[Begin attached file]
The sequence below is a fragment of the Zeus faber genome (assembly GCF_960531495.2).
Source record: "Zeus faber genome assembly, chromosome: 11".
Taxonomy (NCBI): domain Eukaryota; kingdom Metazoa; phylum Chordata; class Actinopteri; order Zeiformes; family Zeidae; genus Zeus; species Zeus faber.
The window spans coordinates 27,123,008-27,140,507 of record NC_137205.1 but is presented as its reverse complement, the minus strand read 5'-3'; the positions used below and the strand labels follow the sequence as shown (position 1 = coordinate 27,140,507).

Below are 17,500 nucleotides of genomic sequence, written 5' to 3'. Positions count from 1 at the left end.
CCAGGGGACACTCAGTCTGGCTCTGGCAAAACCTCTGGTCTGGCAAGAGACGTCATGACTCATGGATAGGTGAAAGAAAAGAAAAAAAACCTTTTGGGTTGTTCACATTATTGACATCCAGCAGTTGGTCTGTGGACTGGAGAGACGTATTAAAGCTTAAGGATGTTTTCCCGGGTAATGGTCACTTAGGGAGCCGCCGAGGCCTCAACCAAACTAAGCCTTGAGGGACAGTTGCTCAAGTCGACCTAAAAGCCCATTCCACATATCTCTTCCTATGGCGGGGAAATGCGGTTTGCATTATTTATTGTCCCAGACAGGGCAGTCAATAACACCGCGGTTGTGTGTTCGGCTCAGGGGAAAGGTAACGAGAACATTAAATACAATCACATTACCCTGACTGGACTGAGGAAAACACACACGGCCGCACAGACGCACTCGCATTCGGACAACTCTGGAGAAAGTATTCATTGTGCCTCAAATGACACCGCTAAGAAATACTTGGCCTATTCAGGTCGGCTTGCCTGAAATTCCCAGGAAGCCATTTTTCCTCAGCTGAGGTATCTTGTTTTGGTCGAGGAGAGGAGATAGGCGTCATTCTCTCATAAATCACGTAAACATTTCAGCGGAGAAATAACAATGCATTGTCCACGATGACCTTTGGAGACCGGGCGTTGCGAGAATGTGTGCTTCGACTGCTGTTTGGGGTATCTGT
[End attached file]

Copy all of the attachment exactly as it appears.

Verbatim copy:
The sequence below is a fragment of the Zeus faber genome (assembly GCF_960531495.2).
Source record: "Zeus faber genome assembly, chromosome: 11".
Taxonomy (NCBI): domain Eukaryota; kingdom Metazoa; phylum Chordata; class Actinopteri; order Zeiformes; family Zeidae; genus Zeus; species Zeus faber.
The window spans coordinates 27,123,008-27,140,507 of record NC_137205.1 but is presented as its reverse complement, the minus strand read 5'-3'; the positions used below and the strand labels follow the sequence as shown (position 1 = coordinate 27,140,507).

Below are 17,500 nucleotides of genomic sequence, written 5' to 3'. Positions count from 1 at the left end.
CCAGGGGACACTCAGTCTGGCTCTGGCAAAACCTCTGGTCTGGCAAGAGACGTCATGACTCATGGATAGGTGAAAGAAAAGAAAAAAAACCTTTTGGGTTGTTCACATTATTGACATCCAGCAGTTGGTCTGTGGACTGGAGAGACGTATTAAAGCTTAAGGATGTTTTCCCGGGTAATGGTCACTTAGGGAGCCGCCGAGGCCTCAACCAAACTAAGCCTTGAGGGACAGTTGCTCAAGTCGACCTAAAAGCCCATTCCACATATCTCTTCCTATGGCGGGGAAATGCGGTTTGCATTATTTATTGTCCCAGACAGGGCAGTCAATAACACCGCGGTTGTGTGTTCGGCTCAGGGGAAAGGTAACGAGAACATTAAATACAATCACATTACCCTGACTGGACTGAGGAAAACACACACGGCCGCACAGACGCACTCGCATTCGGACAACTCTGGAGAAAGTATTCATTGTGCCTCAAATGACACCGCTAAGAAATACTTGGCCTATTCAGGTCGGCTTGCCTGAAATTCCCAGGAAGCCATTTTTCCTCAGCTGAGGTATCTTGTTTTGGTCGAGGAGAGGAGATAGGCGTCATTCTCTCATAAATCACGTAAACATTTCAGCGGAGAAATAACAATGCATTGTCCACGATGACCTTTGGAGACCGGGCGTTGCGAGAATGTGTGCTTCGACTGCTGTTTGGGGTATCTGT